Wednesday, March 8, 2017

Economics in the Garden - 1600s great tulip folly - Tulip mania! A speculative economic bubble...

Jan Brueghel the Younger (1601–1678) Allegory of Tulipmania

In 1593, tulips from Turkey were introduced to the Dutch. The novelty of the new flower made it widely sought after & fairly pricey. After a few decades, the tulips contracted a non-fatal virus called mosaic, which didn't kill the tulip population but altered them causing "flames" of color to appear upon the petals. The color patterns came in a wide variety, increasing the rarity of an already unique flower. Tulips, which were already selling at a premium, began to rise in price according to how their virus alterations were valued. Many began to deal in bulbs, essentially speculating on the tulip market, which was believed to have no limits. 

Jean-Léon Gérôme (French artist, 1824-1904) The Tulip Folly 1882.  The scene depicts the late 1630s, where a Dutch soldier guards one potted tulip, while other troops (or speculating investment bankers?) stomp out fields of competing, less-precious flowering bulbs. 

Bulb speculators began to fill up inventories for the growing season, depleting the supply further & increasing scarcity & demand. Soon, prices were rising so fast & high that people were trading their land, life savings, & whatever they could liquidate to get more tulip bulbs. Many Dutch persisted in believing they would sell their hoard to hapless & unenlightened foreigners, thereby reaping enormous profits. Somehow, the already overpriced tulips enjoyed a twenty-fold increase in value - in one month!

A portrait of a precious Dutch daughter with a precious Dutch tulip. 1631 Unknown artist Inscription [at upper left] Sarra Depeyster AEtatis 30 Maenden 23 Mey 1631

The inflated prices were not an accurate reflection of the value of a tulip bulb. As it happens in many speculative bubbles, some prudent people decided to sell & store their profits. A domino effect of progressively lower & lower prices took place, as everyone tried to sell while few were buying. The price began to dive, causing people to panic & sell regardless of losses. 

Jacob Marrel (1634) Still life with a tulip

Dealers refused to honor contracts & people began to realize they traded their homes for a piece of greenery; panic & pandemonium were prevalent throughout the land.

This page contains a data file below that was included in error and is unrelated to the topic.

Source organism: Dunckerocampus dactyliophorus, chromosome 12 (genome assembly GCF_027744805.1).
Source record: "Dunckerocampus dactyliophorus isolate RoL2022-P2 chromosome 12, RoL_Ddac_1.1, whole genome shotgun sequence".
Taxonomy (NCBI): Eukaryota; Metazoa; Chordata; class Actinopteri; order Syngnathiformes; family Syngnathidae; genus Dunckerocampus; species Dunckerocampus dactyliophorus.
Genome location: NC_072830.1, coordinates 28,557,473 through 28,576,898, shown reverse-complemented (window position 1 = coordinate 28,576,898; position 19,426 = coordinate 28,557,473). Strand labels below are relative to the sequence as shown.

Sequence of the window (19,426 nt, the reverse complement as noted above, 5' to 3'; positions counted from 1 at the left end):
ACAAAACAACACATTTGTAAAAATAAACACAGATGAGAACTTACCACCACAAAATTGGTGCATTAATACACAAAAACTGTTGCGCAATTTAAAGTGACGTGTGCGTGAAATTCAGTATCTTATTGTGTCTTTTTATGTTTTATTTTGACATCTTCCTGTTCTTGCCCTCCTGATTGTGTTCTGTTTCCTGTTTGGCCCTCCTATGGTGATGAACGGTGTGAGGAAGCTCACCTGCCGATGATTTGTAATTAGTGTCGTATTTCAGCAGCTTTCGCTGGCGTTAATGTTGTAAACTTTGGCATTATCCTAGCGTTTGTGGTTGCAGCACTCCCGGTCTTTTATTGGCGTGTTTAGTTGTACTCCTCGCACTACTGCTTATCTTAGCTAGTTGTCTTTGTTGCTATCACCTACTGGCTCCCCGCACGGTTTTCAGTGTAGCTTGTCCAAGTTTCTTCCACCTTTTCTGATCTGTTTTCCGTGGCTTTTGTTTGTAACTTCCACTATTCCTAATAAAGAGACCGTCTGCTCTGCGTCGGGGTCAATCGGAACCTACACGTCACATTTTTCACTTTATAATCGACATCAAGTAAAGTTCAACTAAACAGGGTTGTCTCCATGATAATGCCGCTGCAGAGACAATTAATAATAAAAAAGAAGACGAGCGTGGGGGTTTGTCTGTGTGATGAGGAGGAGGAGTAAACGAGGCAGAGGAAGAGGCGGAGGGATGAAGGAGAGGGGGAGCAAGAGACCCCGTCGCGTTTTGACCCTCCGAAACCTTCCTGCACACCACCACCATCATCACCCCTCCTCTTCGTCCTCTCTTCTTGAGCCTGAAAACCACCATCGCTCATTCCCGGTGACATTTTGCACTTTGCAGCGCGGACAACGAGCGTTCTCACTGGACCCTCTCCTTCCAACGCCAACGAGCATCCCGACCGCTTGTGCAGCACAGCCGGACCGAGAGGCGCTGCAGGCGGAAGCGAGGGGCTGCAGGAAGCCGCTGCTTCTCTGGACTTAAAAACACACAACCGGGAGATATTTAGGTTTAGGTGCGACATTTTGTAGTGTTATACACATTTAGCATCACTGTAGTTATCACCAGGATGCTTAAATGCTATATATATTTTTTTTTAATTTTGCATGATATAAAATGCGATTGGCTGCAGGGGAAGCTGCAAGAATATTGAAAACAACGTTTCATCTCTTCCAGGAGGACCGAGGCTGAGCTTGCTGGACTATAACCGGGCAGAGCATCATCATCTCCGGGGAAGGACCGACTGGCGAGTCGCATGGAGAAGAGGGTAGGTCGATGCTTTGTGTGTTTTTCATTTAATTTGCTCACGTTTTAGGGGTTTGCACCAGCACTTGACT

Detail of Jan Brueghel the Younger's Satire of tulip mania c. 1640. Owning & flaunting rare specimens was a reflection of wealth & standing within society. Up until the early 1600s, tulips were only a single color. The enticing change came about with the introduction of the "broken" tulip allowing unique color variations, such as those above, which had never been seen before.  

The government attempted to step in & halt the crash by offering to honor contracts at 10% of the face value, but then the market plunged even lower, making governmental restitution impossible. Few emerged unscathed from the crash. Even the people who had locked in their profit by getting out early suffered during the depression which followed.

Hendrik Gerritsz Pot painted this allegory of Flora’s Wagon of Fools around 1640. This painting shows a cartload of tulip-obsessed elites leading the common workers into the sea. During the time when tulip bulbs were treated like a form of currency, much like the years of the California gold rush, people abandoned jobs, businesses, wives, and homes to become tulip growers. 

The 1637 event was popularized in 1841, by the book Extraordinary Popular Delusions and the Madness of Crowds, written by British journalist Charles Mackay. According to Mackay, at one point 12 acres (5 ha) of land were offered for a Semper Augustus bulb. Mackay claimed that many tulip investors were ruined by the fall in prices & that Dutch commerce suffered a severe shock. Although Mackay's book is a classic reprinted today, his account is contested because of his lack of primary sources. 

Floraes Gecks-Kap Afbeeldinge van 't wonderlijcke Iaer van 1637 doen d'eene Geck d'ander uytbroeyde, de Luy Rijck sonder goet, en Wijs sonder verstant waeren.; print; Pieter Nolpe (After); 1637. A satire on Tulipmania, people who had invested in tulip bulbs and failed to realise their mistake; in the centre a tent in the shape of a fool's cap, background right, the figure of Flora departing on a donkey, foreground right, peasants joyfully bending over a basket with a crop of tulips and tulip bulbs, foreground left, peasants carrying tulips and transporting earth, bulbs and tulips in a wheel-barrow, background left, figure of a devil brandishing a rod with fool's cap and paper bonds

The Tulip Trade Unknown artist of the Dutch school, about 1650